ATLANTA — Dr. Alluri Raju, a native of India, vividly remembers how his ethnicity prompted concern and discrimination in the southwest Georgia town of Richland. Doctors there hesitated to grant the family practitioner and general surgeon privileges to the local hospital when he arrived in 1981.
"I guess they wanted to cut me off so that I wouldn't be a competitor,"he recalled.
Yet, in the 37 years Raju has been practicing in Richland during which more than 20 doctors have come and gone, he's the only physician left — not just in Richland, but in all of Stewart County and neighboring Webster County, an area roughly half the size of Rhode Island with a population of more than 8,000.
"Today, I'm it," he said. And his patients, he said, treat him with respect — and not as a foreigner.
Yet President Donald Trump’s focus on securing U.S. borders and restricting immigration — and the bitter arguments between the national political parties on the issue during midterm campaigns — have sown concerns about opportunities for foreign-born doctors.
Many of these doctors, like Raju, work in rural areas that are desperate to attract medical professionals. Yet those areas are often reliable supporters of Trump and his strict immigration policies. A recent national poll found that immigration is the top concern for Republican voters.
Stories like Raju's are the common thread for many immigrant doctors in the United States.
The American Medical Association said that, as of last year, 18 percent of practicing physicians and medical residents in the U.S. in patient care were born in other countries.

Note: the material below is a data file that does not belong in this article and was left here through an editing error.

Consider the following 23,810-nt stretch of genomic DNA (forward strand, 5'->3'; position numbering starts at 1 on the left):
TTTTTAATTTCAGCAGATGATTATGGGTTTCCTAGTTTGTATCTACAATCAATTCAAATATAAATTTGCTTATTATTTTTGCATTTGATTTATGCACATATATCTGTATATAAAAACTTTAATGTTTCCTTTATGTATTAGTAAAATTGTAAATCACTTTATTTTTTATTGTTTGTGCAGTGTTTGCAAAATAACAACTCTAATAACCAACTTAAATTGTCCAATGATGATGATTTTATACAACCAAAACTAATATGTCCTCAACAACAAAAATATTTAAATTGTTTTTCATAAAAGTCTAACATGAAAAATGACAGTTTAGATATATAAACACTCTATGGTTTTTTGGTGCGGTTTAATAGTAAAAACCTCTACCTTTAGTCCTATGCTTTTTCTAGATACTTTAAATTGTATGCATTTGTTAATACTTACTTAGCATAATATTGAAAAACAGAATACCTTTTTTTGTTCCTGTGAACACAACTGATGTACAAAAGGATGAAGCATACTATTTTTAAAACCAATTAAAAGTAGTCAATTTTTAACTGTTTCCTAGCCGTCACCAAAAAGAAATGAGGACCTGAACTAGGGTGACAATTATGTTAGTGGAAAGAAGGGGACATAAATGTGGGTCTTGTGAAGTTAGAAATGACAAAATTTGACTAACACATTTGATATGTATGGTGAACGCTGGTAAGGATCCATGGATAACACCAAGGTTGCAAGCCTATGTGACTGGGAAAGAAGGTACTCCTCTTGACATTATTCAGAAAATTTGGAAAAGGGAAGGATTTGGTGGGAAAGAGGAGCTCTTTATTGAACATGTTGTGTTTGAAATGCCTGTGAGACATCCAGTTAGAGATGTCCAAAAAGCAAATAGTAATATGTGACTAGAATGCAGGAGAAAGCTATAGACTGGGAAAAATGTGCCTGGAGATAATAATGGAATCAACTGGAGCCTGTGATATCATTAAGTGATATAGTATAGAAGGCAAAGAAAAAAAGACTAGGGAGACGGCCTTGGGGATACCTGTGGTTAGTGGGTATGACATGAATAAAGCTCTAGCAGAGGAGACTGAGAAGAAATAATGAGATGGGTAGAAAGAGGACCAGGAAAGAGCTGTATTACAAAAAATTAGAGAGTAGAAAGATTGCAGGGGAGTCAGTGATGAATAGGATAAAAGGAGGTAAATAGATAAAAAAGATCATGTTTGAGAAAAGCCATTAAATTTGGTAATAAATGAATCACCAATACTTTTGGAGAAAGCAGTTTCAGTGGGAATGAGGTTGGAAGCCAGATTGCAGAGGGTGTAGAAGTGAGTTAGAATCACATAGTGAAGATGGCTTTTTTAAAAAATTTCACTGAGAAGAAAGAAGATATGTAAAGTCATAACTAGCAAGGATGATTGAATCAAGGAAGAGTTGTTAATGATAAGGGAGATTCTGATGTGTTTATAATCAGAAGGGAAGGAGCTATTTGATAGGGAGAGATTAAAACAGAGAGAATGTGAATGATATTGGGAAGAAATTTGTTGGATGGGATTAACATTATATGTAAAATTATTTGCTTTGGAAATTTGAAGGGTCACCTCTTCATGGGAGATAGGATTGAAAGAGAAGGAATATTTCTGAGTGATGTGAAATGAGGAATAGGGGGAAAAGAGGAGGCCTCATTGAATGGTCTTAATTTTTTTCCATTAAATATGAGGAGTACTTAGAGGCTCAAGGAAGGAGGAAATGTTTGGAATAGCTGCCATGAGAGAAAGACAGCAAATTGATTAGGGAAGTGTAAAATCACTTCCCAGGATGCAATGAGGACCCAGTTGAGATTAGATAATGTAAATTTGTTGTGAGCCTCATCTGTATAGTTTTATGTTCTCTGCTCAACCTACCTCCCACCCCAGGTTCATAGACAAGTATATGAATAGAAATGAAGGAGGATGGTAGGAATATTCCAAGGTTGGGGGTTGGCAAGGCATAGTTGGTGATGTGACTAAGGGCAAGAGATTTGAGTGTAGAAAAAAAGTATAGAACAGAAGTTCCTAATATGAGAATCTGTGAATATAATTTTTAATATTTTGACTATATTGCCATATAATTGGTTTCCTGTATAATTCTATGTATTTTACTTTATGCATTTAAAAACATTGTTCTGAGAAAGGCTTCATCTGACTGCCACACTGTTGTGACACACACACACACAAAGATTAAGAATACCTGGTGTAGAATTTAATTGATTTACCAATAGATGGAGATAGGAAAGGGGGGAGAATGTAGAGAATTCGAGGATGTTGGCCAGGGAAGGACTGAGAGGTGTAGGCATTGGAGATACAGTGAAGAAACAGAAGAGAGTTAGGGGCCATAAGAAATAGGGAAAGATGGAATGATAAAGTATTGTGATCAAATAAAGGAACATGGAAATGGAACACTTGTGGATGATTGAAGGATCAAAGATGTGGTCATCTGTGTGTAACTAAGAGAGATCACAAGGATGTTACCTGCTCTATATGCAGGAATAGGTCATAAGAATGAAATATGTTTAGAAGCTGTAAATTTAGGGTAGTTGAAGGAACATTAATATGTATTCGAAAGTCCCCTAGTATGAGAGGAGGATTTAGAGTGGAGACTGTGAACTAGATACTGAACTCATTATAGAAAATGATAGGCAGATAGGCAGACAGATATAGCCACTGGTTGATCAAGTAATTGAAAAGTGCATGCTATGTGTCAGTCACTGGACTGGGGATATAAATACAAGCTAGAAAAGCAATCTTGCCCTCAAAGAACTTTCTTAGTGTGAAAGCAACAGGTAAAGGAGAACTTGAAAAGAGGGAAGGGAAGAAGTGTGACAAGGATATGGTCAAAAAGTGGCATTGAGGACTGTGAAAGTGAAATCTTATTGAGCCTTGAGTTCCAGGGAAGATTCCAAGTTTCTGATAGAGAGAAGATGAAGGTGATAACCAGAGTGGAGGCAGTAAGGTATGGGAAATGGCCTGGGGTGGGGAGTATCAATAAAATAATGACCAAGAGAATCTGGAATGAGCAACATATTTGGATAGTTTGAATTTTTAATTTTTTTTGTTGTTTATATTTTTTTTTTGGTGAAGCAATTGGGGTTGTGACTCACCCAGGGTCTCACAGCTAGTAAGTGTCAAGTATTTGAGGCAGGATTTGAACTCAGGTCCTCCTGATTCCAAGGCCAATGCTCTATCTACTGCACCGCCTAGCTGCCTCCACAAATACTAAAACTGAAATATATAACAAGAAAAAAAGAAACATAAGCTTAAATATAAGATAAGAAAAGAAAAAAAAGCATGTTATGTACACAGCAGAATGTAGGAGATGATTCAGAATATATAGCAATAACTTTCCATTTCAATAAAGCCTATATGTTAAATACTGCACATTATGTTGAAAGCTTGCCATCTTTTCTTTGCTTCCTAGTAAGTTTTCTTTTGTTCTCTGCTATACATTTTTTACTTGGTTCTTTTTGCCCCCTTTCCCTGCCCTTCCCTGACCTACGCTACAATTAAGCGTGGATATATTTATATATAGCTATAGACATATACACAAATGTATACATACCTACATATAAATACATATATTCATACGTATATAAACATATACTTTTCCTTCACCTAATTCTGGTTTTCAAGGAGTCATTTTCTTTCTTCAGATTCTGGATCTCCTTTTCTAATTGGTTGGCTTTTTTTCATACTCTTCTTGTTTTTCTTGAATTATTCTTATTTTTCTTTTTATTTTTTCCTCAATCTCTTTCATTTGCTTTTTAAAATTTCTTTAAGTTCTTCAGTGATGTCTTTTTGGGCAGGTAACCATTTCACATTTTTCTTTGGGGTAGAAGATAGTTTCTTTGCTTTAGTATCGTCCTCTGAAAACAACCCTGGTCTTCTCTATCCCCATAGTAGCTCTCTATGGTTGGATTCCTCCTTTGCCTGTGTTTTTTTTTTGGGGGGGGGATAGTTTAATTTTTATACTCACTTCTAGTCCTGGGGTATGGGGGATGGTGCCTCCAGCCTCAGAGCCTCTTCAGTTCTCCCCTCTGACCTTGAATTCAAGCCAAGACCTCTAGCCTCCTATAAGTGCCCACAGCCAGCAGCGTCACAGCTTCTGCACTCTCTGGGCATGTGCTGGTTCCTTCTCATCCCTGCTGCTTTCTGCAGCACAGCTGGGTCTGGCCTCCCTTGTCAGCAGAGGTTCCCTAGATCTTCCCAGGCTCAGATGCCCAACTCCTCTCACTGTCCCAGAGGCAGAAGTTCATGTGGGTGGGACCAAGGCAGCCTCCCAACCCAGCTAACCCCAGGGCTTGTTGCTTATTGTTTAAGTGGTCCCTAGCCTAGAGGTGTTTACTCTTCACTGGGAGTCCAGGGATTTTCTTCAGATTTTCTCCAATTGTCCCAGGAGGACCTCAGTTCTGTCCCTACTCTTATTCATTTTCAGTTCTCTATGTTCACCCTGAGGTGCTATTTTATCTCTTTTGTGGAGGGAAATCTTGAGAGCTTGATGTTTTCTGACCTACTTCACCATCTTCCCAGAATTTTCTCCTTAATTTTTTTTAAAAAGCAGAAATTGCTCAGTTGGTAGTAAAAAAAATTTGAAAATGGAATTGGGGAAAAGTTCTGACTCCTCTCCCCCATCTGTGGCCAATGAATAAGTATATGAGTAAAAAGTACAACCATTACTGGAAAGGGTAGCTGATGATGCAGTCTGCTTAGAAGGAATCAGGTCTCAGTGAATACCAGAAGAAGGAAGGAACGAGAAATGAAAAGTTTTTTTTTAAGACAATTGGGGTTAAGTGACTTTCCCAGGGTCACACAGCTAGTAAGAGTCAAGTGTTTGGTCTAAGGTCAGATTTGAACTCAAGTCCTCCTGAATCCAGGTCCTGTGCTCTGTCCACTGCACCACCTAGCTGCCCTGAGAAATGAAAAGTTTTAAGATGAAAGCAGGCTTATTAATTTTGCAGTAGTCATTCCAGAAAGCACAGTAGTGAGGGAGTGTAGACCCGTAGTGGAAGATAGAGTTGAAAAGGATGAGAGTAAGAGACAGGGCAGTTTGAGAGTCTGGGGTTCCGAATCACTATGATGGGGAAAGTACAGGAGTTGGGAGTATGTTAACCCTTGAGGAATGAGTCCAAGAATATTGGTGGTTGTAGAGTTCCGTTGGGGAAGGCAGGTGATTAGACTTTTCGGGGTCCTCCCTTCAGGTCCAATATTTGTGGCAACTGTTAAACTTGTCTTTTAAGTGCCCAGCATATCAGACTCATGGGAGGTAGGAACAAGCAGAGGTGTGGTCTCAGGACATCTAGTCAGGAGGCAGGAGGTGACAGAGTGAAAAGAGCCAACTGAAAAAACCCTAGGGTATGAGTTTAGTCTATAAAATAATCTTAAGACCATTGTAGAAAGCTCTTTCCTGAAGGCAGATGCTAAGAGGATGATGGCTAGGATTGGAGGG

Some health care experts say Trump’s tough stance could make it harder for rural areas such as Richland to relieve critical physician shortages.
Raju’s patients say they don’t see any problem in seeking care from an immigrant. Raju has been treating Willie Hawkins, a retired road worker, for 30 years, as well as his mother and his sister.
Sometimes, Hawkins said with a smile, he has to ask the nurse what the doctor just said.
"You know, he talks a little funny," said Hawkins, 66. "But who cares?"
Foreign-born doctors are vital to the national health system. The U.S. is grappling with a doctor shortage that’s expected to grow to as many as 120,000 physicians by 2030, according to the Association of American Medical Colleges.
Even now, primary care doctors are relatively scarce in certain areas of the country, including parts of Georgia.
These immigrants help fill some of the gaps, especially in primary care, said Dr. William Salazar of Augusta University’s Medical College of Georgia, who came to the U.S. from Colombia.
“Foreign-born doctors go to places no one wants to go,” said Dr. Gulshan Harjee, a Tanzanian-born physician who co-founded the Clarkston Community Health Center, a free clinic serving mainly immigrants and refugees in metro Atlanta.
Several foreign-born doctors here recalled awkward interactions with patients, occasionally experiencing bias.
“When they think you’re different, they think you’re not as smart, and think they won’t understand what you’re saying,” said Salazar. “You develop skills to overcome that.’’